John Mackay Use of PMA etc is patented – does this method vary sufficiently? Although doesn’t seem to need cross-linking. Patent describes a comparison among the dyes.

Rapid Methods for Pathogen Detection in the FSMA Era

Food online just published my guest column “Rapid Pathogen Detection Methods — What To Consider” Below are exerts from this blog:

Why Rapid Methods?

Rapid methods of pathogen testing have been gaining acceptance in the food industry. Recent advances in technology result in faster detection and identification of pathogens, more convenient, more sensitive, more reproducible, and more specific than conventional methods. The main reasons for their adaptation are because faster results mean:
  • Faster intervention and corrective actions
  • Fewer lost lots or reduced amount of product in a contamination event
  • Faster reaction to a problem
  • Improved throughput and reduced warehouse space
  • Decreased manufacturing cycle through faster release of inventory
  • Ability to link strains of pathogens to a specific case
  • Accelerates root cause analysis
  • Rapid pathogen testing can be useful in preventing an outbreak of illness
For ready-to-eat products, the new FSMA proposal requires environmental pathogens to be controlled. As a result, environmental pathogen testing is required in some segments of the industry. In most cases, the cost of assay materials increases with new methods. However, the operational and financial benefits far outweigh the expense.

Available Methods

It is important to remember, in most foods, rapid methods still lack sufficient sensitivity and specificity for direct testing of the food. Therefore, the foods still need to be enriched in a culture media before the rapid method analysis. New methods include antibody-based assays, genetic amplification methods, and newer sensor development methods.  The Food OnLine article discusses in more details:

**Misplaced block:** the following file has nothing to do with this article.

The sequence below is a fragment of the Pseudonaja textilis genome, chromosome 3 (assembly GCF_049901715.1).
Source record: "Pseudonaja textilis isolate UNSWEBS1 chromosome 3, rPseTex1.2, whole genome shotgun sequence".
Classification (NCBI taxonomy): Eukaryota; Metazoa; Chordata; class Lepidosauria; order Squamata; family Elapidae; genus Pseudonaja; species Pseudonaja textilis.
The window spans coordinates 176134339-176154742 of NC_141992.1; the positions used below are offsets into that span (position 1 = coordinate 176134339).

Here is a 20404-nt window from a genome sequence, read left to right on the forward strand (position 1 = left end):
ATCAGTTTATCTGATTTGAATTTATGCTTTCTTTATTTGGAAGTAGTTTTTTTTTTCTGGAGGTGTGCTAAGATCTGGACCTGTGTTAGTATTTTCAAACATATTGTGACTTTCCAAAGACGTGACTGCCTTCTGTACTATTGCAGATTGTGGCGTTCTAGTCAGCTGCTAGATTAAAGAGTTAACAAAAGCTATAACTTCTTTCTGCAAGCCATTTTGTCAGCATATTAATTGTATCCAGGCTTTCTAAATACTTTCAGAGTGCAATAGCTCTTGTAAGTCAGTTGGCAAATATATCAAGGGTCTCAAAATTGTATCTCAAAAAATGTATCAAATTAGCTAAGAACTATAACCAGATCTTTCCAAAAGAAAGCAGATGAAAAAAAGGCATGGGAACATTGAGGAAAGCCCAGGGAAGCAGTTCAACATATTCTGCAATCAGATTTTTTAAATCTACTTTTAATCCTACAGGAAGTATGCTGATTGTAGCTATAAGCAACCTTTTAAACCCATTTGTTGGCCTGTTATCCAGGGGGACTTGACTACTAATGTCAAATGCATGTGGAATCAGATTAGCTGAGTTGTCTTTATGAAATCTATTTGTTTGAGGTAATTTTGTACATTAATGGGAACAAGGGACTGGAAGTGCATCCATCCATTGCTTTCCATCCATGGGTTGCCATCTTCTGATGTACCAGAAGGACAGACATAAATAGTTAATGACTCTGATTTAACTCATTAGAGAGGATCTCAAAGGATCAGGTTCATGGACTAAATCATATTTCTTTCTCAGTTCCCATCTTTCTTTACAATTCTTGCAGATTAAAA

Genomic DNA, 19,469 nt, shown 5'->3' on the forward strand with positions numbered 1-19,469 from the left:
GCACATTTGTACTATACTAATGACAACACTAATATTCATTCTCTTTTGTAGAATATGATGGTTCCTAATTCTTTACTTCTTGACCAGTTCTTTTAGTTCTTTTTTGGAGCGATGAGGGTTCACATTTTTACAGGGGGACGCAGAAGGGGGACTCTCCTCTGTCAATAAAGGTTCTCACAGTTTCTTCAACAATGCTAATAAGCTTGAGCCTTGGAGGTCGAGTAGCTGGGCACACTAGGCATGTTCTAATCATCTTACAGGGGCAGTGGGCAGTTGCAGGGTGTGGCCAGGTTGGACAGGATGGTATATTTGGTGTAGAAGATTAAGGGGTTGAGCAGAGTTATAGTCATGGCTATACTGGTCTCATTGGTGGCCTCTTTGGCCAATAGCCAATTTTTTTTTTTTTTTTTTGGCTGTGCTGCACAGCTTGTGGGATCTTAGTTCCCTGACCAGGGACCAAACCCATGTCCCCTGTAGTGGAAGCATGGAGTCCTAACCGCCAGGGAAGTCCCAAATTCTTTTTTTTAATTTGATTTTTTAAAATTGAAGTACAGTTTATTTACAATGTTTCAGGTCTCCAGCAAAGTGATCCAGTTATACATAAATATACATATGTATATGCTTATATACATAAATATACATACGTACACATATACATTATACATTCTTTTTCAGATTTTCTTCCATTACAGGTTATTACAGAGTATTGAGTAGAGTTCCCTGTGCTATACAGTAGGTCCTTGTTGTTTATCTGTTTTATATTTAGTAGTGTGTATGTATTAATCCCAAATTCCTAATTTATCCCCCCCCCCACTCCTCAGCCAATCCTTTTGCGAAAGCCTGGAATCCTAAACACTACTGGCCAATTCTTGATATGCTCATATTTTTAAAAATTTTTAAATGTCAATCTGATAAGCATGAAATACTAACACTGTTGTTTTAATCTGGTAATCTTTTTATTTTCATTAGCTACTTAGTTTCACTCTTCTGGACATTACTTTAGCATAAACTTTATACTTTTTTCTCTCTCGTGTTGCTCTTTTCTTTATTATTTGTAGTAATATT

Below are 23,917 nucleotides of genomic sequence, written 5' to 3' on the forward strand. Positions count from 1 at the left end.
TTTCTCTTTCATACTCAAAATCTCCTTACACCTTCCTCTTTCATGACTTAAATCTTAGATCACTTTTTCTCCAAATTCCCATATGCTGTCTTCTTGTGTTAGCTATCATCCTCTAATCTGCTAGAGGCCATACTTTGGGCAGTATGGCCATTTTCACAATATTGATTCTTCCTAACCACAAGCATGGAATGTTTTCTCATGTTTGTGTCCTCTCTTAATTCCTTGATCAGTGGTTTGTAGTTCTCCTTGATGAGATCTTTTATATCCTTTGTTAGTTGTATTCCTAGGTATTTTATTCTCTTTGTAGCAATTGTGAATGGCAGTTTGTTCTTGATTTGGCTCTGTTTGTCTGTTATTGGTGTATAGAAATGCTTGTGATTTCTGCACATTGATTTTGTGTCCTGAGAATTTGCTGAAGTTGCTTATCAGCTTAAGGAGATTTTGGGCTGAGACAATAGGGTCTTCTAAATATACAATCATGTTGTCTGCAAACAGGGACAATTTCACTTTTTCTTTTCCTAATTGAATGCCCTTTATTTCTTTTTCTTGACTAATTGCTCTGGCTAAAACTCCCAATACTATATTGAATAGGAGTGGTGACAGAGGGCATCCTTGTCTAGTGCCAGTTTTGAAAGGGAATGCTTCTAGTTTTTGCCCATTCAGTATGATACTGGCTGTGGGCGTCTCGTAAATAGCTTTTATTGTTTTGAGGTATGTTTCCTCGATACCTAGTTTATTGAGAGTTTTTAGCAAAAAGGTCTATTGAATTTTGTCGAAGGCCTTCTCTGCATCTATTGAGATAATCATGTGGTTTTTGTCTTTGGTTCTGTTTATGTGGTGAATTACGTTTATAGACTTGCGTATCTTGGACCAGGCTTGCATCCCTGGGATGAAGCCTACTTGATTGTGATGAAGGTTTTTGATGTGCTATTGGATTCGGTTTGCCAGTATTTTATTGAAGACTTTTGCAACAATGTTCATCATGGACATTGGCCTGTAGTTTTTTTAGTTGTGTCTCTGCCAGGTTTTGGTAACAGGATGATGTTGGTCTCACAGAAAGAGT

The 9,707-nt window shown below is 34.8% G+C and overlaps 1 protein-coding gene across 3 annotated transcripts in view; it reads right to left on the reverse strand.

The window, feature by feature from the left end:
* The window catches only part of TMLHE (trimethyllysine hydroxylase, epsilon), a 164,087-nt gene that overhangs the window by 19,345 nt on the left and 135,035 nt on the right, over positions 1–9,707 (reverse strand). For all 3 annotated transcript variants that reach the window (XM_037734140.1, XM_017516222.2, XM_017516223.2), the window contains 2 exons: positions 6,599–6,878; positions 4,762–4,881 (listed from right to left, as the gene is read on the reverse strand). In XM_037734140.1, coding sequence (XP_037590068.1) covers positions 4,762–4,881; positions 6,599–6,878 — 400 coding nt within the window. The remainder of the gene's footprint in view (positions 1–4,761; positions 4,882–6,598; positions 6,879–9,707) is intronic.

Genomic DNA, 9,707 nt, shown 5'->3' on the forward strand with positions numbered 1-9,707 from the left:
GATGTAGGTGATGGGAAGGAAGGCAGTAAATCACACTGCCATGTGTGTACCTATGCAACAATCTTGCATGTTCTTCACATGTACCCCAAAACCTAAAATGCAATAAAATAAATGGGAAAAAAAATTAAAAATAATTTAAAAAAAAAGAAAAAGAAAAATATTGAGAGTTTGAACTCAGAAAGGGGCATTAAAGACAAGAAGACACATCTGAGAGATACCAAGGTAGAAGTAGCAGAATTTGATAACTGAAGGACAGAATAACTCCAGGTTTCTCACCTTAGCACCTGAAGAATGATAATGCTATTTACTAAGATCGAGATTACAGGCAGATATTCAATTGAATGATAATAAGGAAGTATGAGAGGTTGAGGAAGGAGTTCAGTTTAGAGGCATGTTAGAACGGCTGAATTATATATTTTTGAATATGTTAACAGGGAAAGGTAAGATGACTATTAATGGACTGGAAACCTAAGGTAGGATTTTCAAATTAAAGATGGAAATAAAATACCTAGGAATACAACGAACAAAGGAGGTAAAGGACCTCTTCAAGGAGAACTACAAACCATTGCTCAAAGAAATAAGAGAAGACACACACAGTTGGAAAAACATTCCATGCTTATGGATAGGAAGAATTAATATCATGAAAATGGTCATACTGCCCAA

• Growth-based methods
  • Immunological-based methods
  • Molecular detection methods
  • Biosensor devices
  • Whole Genome Sequencing (WGS)

What About FSMA?

FSMA requires food producers, processors, manufacturers, and service providers to certify their products are free from pathogens, such as Listeria, Salmonella, and pathogenic E. coli. The testing results obtained must use valid pathogen testing protocols.
Typically, all methods for pathogen testing are validated by vendors through an organization, such as AOAC International  , MicroVal, or AFNOR, either by an independent laboratory or a more stringent multi-laboratory study. However, according to FSMA, all microbiology methods utilized must be proven to be adequate for the particular products tested. Validation is required to demonstrate the method is equivalent to the reference method (for the matrices validated). Method verification will demonstrate it achieves an acceptable level of precision and accuracy, and there are no matrix effects or interference when utilized for the particular product(s) of the company.